Also unique to the area are the hawks and falcons you’ll see soaring and circling above, riding the breeze and giving you a glimpse of nature’s wonders at work.

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The par-4 7th

3. Unique Holes – Because the course was designed to maximize course exposure for the homes, many holes are set off in their own amphitheater.

The product of that design is an uncommonly unique layout.

“We’re definitely not parallel fairways,” Hwang says. “And you don’t see two holes that look the same.”

Two of the most talked about, and unique, holes on the course are two short and highly strategic par-4s.

The first is No. 7, which plays to 311 yards from an elevated tee. The number probably already has many of you ready to pull driver, but hold that thought.

There’s a huge boulder surrounded by a sand trap lurking about 280 yards out. If you don’t make the carry, your ball could hit the boulder and bound OB or leave you in some other tricky predicament.

An iron or rescue to a comfortable second-shot yard is the preferred play, but doesn’t dissuade many from going for the green.

Driver isn’t an option, however, on the 325-yard par-4 17th. Front by a sizable pond, this short par-4 is a true two-shot hole.

Carrying the water on the second shot has been many players’ undoing, Hwang says.

“There’s no running it up there. You’ve got to hit a shot.”

And to a somewhat smallish green. I played the hole 7-iron, 6-iron, which was more than I wanted on my second shot, but I still managed the land the ball on the fringe and make a two-putt par.

It may take you a few rounds to learn the best way for you to club No. 17, but you’ll find par to be a plenty good score there.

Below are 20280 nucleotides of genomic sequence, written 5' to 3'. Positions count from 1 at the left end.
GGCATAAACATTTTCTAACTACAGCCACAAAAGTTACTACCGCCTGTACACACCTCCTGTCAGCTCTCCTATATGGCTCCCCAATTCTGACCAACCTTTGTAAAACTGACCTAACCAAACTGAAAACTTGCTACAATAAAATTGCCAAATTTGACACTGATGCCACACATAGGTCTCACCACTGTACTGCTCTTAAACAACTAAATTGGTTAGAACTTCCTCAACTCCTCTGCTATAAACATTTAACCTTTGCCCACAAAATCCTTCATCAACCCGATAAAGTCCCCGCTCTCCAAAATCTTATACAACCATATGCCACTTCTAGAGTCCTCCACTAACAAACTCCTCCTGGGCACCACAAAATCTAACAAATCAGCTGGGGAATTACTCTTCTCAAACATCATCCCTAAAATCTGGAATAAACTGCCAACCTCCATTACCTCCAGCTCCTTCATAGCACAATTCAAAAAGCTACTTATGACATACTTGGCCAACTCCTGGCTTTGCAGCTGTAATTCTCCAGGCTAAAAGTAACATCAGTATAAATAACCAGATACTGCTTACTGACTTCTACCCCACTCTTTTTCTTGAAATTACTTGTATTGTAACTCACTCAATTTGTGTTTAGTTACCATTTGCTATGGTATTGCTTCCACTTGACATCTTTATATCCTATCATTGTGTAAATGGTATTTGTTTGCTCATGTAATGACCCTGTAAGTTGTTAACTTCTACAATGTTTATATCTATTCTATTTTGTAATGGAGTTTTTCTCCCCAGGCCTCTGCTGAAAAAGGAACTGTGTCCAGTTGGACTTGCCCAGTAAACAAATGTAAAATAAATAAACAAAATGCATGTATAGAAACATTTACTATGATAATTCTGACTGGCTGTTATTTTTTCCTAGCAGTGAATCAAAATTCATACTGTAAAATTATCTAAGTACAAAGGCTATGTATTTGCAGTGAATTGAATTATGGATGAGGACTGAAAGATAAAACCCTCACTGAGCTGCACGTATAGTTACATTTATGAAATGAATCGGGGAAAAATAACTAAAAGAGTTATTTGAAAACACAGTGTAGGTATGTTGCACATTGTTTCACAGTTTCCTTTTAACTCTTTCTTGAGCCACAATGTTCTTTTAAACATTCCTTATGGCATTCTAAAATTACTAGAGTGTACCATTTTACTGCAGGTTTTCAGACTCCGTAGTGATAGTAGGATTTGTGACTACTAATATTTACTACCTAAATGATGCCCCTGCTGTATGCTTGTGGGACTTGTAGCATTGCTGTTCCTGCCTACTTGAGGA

4. Practice bunker/short game area – As someone whose greenside sand game tends to be inconsistent, I find it a relief any time there’s a practice bunker available. Carmel Mountain Ranch has one is its sizable short-game area.

I practiced sands shots for about 15 minutes and it saved me a few strokes during my round. The bunker is a bit benign in that it doesn’t have steep walls, but it’s enough to get in some solid practice.

There’s a separate green designated for chipping as well.

All the pros say the fastest way to shave strokes is around the green. For your round, arrive early and make use of this valuable practice resource.

The course used to have a driving range, but a virtual range has replaced it.

5. The Clubhouse – As you wind your wind up Carmel Ridge Road, you’ll know you’ve arrived when you see a stately Colonial-style clubhouse.

The building gives a country-club presence to the course.

“We’ve got great curb appeal,” Hwang says.

Besides the pro shop, there’s a bar and grill/lounge area and an upstairs banquet facility with a patio.

Feel free to stick around after your round and relax with a beverage and join us in a symbolic toast to the newest member of the JC Golf family.

Carmel Mountain Ranch officially becomes a part of JC Golf on April 1, thus benefits for JC Players card members begin on that date. To book a tee time, please call 858.487.9224, ext. 1.